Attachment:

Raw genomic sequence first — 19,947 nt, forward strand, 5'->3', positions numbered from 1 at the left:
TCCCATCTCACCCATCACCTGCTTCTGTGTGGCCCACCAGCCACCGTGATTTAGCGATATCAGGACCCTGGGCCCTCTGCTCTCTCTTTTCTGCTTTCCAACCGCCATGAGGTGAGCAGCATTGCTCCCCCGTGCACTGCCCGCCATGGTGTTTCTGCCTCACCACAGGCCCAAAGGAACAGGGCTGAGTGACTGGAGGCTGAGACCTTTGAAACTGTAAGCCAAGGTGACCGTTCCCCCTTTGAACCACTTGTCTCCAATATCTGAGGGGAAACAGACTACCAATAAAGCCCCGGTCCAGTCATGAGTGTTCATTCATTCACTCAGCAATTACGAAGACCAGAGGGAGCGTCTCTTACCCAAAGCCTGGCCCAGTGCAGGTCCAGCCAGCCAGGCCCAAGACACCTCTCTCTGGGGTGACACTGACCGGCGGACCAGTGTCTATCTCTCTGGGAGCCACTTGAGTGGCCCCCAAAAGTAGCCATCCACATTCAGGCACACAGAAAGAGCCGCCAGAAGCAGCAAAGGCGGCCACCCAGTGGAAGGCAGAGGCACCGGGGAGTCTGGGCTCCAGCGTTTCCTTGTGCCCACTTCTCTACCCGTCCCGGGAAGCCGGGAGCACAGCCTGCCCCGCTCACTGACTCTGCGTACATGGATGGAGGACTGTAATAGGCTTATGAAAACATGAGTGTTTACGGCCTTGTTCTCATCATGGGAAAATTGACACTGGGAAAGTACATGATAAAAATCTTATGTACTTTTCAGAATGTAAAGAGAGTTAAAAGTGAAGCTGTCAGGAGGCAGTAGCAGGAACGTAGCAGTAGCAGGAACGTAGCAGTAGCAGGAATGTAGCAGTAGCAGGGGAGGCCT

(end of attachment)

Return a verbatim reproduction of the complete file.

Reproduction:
Raw genomic sequence first — 19,947 nt, forward strand, 5'->3', positions numbered from 1 at the left:
TCCCATCTCACCCATCACCTGCTTCTGTGTGGCCCACCAGCCACCGTGATTTAGCGATATCAGGACCCTGGGCCCTCTGCTCTCTCTTTTCTGCTTTCCAACCGCCATGAGGTGAGCAGCATTGCTCCCCCGTGCACTGCCCGCCATGGTGTTTCTGCCTCACCACAGGCCCAAAGGAACAGGGCTGAGTGACTGGAGGCTGAGACCTTTGAAACTGTAAGCCAAGGTGACCGTTCCCCCTTTGAACCACTTGTCTCCAATATCTGAGGGGAAACAGACTACCAATAAAGCCCCGGTCCAGTCATGAGTGTTCATTCATTCACTCAGCAATTACGAAGACCAGAGGGAGCGTCTCTTACCCAAAGCCTGGCCCAGTGCAGGTCCAGCCAGCCAGGCCCAAGACACCTCTCTCTGGGGTGACACTGACCGGCGGACCAGTGTCTATCTCTCTGGGAGCCACTTGAGTGGCCCCCAAAAGTAGCCATCCACATTCAGGCACACAGAAAGAGCCGCCAGAAGCAGCAAAGGCGGCCACCCAGTGGAAGGCAGAGGCACCGGGGAGTCTGGGCTCCAGCGTTTCCTTGTGCCCACTTCTCTACCCGTCCCGGGAAGCCGGGAGCACAGCCTGCCCCGCTCACTGACTCTGCGTACATGGATGGAGGACTGTAATAGGCTTATGAAAACATGAGTGTTTACGGCCTTGTTCTCATCATGGGAAAATTGACACTGGGAAAGTACATGATAAAAATCTTATGTACTTTTCAGAATGTAAAGAGAGTTAAAAGTGAAGCTGTCAGGAGGCAGTAGCAGGAACGTAGCAGTAGCAGGAACGTAGCAGTAGCAGGAATGTAGCAGTAGCAGGGGAGGCCT